Ten years after urging Congress to rethink federal surveillance policies and address concerns about the potential infringement of civil liberties -- beginning a decade of privacy rights vigilance on behalf of Alaskans -- Senator Lisa Murkowski today shared her concerns with Alaskans at the Obama administration's far-reaching tracking of Americans phone call records and Internet data mining, saying:
"Alaskans believe the government has no business snooping around our property, our library books, our phone calls or e-mails -- and that our privacy rights are guaranteed by the Constitution. As Americans, we deserve the strongest defense possible from evolving foreign threats, but not at the cost of betraying the very freedoms and rights Americans have fought for and died defending for centuries. Our investment in protecting American lives and liberties simultaneously is not a blank check.
"I challenged the Bush administration when I believed it crossed the lines on our privacy rights, and I remain concerned about the Obama administration's apparent expansion of many Bush policies. The White House's carefully-worded, legalistic response to this revelation has a lot of qualifiers and vague language, but their message boils down to "trust us.' That's not good enough for law-abiding Alaskans who don't want their phone logs or Internet records sitting on a DC desk being looked over by a federal bureaucrat, and I look forward to a thorough vetting of this policy."
Senator Murkowski's track record on surveillance efforts:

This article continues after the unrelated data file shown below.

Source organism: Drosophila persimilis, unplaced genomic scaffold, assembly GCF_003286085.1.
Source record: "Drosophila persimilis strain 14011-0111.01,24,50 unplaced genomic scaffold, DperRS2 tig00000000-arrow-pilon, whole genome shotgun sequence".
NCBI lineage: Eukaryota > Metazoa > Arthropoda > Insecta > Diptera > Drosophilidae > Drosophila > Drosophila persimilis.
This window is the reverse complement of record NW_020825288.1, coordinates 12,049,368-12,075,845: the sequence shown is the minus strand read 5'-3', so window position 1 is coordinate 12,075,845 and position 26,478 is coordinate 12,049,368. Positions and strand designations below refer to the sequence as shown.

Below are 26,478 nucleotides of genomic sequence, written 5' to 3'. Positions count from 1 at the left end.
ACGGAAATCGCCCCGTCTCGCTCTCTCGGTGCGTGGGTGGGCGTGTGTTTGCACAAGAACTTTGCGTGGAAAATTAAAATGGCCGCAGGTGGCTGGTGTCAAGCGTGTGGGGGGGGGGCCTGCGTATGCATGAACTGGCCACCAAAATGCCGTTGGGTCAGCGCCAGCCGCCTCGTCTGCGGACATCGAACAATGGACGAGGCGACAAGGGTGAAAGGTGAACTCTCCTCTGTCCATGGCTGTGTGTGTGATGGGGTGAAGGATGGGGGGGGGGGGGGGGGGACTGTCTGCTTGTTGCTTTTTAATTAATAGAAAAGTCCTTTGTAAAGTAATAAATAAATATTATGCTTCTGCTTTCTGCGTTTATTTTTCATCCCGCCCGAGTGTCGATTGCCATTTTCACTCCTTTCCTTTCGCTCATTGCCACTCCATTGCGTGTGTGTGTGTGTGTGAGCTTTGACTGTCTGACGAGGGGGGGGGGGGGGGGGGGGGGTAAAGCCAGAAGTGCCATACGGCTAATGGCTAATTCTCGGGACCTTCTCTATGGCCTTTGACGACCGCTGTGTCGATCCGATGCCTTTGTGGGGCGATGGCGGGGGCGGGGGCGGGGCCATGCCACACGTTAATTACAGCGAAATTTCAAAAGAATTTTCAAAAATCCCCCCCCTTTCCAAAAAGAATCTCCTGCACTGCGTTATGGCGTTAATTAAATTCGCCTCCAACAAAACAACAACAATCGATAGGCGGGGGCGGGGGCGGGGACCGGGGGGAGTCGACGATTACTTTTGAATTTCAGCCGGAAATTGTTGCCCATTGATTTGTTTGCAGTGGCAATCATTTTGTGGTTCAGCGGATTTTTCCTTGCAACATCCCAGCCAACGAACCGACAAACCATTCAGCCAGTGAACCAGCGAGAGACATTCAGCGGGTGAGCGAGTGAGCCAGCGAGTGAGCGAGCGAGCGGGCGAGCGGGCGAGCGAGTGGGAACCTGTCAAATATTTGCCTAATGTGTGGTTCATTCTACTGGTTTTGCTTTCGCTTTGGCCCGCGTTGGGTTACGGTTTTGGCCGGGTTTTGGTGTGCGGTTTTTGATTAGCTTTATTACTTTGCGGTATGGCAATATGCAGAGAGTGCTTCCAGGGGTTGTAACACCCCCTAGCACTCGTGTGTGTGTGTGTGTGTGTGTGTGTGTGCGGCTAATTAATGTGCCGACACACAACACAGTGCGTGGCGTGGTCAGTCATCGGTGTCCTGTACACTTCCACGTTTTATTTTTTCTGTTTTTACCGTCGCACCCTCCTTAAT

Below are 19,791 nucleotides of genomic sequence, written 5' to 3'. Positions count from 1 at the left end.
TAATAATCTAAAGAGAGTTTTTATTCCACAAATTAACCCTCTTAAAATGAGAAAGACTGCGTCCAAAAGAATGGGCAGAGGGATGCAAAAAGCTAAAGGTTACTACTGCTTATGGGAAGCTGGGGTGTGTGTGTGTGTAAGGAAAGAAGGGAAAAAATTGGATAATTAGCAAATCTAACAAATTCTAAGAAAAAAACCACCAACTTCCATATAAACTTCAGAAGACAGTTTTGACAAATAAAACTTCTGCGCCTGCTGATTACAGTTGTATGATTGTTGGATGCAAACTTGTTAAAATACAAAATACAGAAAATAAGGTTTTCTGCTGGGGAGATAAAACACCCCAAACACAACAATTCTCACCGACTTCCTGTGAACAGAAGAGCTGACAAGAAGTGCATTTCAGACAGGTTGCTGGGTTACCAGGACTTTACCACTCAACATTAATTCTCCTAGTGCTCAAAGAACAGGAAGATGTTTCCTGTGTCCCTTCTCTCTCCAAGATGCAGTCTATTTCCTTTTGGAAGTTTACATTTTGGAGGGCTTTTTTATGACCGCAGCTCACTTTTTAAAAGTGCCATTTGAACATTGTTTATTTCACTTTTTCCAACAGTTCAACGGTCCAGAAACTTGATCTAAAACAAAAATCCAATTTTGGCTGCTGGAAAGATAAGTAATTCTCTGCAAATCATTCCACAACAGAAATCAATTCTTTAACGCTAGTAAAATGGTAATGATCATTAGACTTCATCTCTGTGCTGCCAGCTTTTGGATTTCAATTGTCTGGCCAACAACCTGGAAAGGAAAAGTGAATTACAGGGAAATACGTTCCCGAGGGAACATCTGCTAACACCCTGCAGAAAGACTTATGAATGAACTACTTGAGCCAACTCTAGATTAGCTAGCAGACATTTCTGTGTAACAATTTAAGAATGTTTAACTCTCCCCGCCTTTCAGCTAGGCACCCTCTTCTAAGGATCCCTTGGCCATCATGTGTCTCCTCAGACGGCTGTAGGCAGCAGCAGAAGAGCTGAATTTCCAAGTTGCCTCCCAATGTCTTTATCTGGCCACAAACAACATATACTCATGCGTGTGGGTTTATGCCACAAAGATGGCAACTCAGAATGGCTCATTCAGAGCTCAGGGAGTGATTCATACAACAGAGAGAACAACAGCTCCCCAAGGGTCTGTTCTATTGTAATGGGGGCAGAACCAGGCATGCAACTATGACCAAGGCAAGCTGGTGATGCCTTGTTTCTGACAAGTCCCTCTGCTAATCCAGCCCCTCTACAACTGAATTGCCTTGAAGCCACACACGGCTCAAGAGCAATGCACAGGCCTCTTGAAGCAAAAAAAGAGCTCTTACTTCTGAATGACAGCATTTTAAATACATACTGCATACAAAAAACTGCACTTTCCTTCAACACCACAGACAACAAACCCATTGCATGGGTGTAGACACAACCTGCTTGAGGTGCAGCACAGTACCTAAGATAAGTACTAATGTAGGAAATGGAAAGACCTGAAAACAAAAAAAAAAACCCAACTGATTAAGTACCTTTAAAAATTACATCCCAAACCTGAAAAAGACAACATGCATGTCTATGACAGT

Senator Murkowski was hailed as a "thoughtful conservative" in July of 2003, when she introduced revisions to the laws regulating electronic surveillance. In doing so, she gained the support and praise of both the American Conservative Union and the American Civil Liberties Union.
In 2005, she co-sponsored the Security and Freedom Enhancement Act to amend the PATRIOT Act. During debate over the PATRIOT Act reauthorization in 2006, Murkowski joined with five other Senators in a bipartisan effort to safeguard civil liberties protections.
In February 2011, Murkowski voted for a three-month extension of three expiring PATRIOT Act provisions in order to allow members of Congress to propose amendments and reforms, but was disappointed when the Senate did not use this added time to thoughtfully weigh the pros and cons of extending these provisions and other reforms. At the end of the three months in May, a vote was held to extend the provisions for four years without having fully debated the merits or allowing amendments, at which point Murkowski voted against the extension for that long of a period.
Most recently in December, she was one of three Republicans to vote against a five-year extension on the Foreign Intelligence Surveillance Authorization bill, saying "giving up some privacy for some security has never made Alaskans comfortable."